Baby Jazz: "Michael Jordan" [self-released]
Baby Jazz's very first track, "Michael Jordan" is a 12-minute megamix collaboration between Golden Chow (Samuel Cooper of Sunglasses) and Teen Wolfe (Elgin Braden of Aux Arc). The track starts with a cacophony of angular, glitchy samples and reversed female harmonies. But after 80 seconds of rising and waning sonic patterns-- usually lost the moment they are grasped-- a beat finally organizes the chaos. From there on in, Baby Jazz skips from genre to genre and sample to sample like a mini pop culture role call of feel-good cues. We hear Chris Tucker screaming on the phone in Rush Hour, some rando screaming "NOBODY TURNS DOWN DRUGS", orgasms, and the intro to Dolly Parton's "Don't Drop Out". A hilarious and joyful musical rendition of my YouTube history. --Ric Leichtung
Blondes: "You Mean So Much to Me" [Merok]
Along with Teengirl Fantasy, Brooklyn electronic duo Blondes pretty much led the pack this year in re-envisioning the electronic music pioneers of the 20th century as music the rock kids could get down to. “You Mean So Much To Me,” the 9-minute opener of the duo's Touched EP, sounds like something Juan Atkins, E2-E4-era Manuel Göttsching, and Cluster might come up with if they convened for a late-night bump-and-grind on an autobahn ride to nowhere. Sam Haar and Zachary whisper synth ribbons and ethereal vocal samples into a delicate cymbal patter until they unleash the eternal techno 4/4. You can read it as an invitation to dance or permission to sink deeper into your beanbag; either way, it's proof that the millennial generation is making headway on a new, glitch-free strain of intelligent dance music. --Emilie Friedlander
Dead Gaze: "Take Me Home or I Die Alone" [Fire Talk]
Cole Furlow, aka Dead Gaze, has been churning out one fantastic jam after another this year, but few tracks anywhere have struck me the way this one does. Through the first half, Furlow sounds like he's pleading with someone. More importantly, it sounds like he really means it. As the track progresses, the song gets brighter, leaving us to believe that someone must have finally taken him home. --Jheri Evans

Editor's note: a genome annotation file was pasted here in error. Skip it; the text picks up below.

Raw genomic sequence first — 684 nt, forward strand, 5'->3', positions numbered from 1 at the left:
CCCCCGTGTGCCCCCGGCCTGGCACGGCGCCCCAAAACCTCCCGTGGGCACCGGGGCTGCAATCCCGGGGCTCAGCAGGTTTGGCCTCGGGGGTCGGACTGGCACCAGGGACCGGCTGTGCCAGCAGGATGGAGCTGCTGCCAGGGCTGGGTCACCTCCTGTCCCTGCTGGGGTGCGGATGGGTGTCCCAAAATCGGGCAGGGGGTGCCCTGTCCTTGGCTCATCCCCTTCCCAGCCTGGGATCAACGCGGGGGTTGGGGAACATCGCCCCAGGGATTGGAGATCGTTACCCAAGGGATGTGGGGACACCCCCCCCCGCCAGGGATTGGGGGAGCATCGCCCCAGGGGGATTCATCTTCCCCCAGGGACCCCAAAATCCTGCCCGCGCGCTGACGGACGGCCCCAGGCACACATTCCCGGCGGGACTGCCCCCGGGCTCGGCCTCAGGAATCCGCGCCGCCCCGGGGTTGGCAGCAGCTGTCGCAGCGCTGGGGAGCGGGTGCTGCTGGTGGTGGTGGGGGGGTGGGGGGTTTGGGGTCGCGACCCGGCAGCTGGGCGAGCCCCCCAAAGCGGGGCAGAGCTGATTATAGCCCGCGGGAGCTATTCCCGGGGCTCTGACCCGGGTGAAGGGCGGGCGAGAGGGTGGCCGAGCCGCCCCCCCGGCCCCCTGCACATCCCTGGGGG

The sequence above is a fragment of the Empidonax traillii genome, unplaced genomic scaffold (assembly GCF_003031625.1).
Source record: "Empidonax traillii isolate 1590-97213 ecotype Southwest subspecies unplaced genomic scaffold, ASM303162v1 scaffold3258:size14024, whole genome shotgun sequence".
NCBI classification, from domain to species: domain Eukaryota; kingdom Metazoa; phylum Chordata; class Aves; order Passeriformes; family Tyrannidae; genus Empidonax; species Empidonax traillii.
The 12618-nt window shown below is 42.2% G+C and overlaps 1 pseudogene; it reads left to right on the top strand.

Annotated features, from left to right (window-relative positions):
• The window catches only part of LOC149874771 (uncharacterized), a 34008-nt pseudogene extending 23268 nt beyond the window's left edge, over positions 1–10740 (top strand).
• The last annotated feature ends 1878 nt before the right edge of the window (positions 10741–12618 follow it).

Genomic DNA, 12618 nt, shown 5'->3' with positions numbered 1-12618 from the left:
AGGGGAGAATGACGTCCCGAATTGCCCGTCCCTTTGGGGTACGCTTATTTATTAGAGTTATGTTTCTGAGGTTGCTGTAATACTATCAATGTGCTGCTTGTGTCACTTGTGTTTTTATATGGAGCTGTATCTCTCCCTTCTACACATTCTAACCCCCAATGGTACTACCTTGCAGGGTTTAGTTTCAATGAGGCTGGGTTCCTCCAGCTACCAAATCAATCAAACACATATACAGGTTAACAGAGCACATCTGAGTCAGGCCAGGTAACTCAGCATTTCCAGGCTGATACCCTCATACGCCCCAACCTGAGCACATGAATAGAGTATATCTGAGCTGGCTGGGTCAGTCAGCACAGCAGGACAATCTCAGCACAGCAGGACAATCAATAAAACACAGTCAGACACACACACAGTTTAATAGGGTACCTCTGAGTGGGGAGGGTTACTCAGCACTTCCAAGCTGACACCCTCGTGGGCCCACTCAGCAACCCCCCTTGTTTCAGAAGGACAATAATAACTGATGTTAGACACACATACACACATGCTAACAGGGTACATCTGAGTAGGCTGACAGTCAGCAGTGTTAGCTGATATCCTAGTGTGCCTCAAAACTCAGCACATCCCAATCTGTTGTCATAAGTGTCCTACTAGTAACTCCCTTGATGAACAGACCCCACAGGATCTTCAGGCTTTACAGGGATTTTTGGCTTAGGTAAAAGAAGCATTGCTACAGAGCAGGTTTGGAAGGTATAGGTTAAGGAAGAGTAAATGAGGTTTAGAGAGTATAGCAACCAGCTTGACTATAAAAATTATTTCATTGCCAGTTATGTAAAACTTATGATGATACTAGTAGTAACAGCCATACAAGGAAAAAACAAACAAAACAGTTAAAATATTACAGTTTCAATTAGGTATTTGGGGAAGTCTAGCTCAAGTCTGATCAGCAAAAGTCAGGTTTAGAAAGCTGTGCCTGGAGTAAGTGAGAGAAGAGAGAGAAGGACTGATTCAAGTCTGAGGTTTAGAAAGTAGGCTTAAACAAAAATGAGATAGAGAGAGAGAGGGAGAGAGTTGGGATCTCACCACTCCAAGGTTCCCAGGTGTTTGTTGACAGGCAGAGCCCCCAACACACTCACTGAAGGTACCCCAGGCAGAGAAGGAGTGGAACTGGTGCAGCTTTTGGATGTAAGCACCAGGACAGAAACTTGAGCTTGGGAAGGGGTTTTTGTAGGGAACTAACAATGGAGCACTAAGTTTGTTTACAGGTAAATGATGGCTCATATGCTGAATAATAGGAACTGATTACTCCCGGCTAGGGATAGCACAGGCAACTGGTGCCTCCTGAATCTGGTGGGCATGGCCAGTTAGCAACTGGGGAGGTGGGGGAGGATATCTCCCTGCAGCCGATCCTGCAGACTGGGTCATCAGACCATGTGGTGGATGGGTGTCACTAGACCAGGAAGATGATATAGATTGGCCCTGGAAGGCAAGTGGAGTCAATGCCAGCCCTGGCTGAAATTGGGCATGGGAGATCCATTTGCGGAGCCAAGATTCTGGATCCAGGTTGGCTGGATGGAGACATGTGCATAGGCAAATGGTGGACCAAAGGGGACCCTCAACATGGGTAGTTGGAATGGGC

Games: "Planet Party" [Hippos in Tanks]
It's been nine months since Games first arrived via "Planet Party." Needless to say, a lot has happened since, but the original genus for the duo's work still holds true. "Planet Party" is a diabolical excursion into midi-funk through the backdoors of our collective computer love, culling our internal memory for sampled bits and progenerated synth scapes. If there was ever a definitive sound of the past year, and counterpoint to "proto-chillwave," this was it. --Michael McGregor
Girl Unit: "Wut" [Night Slugs]
Counting local club producers such as Mosca, Kingdom, and label founders L-Vis 1990 and Bok Bok among its ranks, the artist collective and upstart UK label Night Slugs had one of the most influential and consistent runs of releases this year, presenting an assimilated and innovative take on UK bass music. Girl Unit's "Wut" was easily its defining moment, in which the disparate elements of Southern rap, electro, grime and Baltimore club crystallized into one bold, forceful statement of intent. With its 7-minute sprawl and cyclical structure, the track oozes confident craft, coming in with a deceptively innocuous melody, before dropping a down-tempo bombshell of sub bass, air horns and pitch-shifted cries over a backing of buzzy, minor synth chords. --Noam Klar
Greatest Hits: "Danse Pop" [Olde English Spelling Bee]
Greatest Hits lives up to their name. "Danse Pop" is a brief two minutes of sheer danceable ecstasy. The song wastes no time kicking into place and immediately has you sliding every which way across the hardwood floor. Just don't slip when it's all greased with the sweat of everyone else unable to contain this groove. --Jheri Evans
Hotel Mexico: "Its Twinkle" [Second Royal]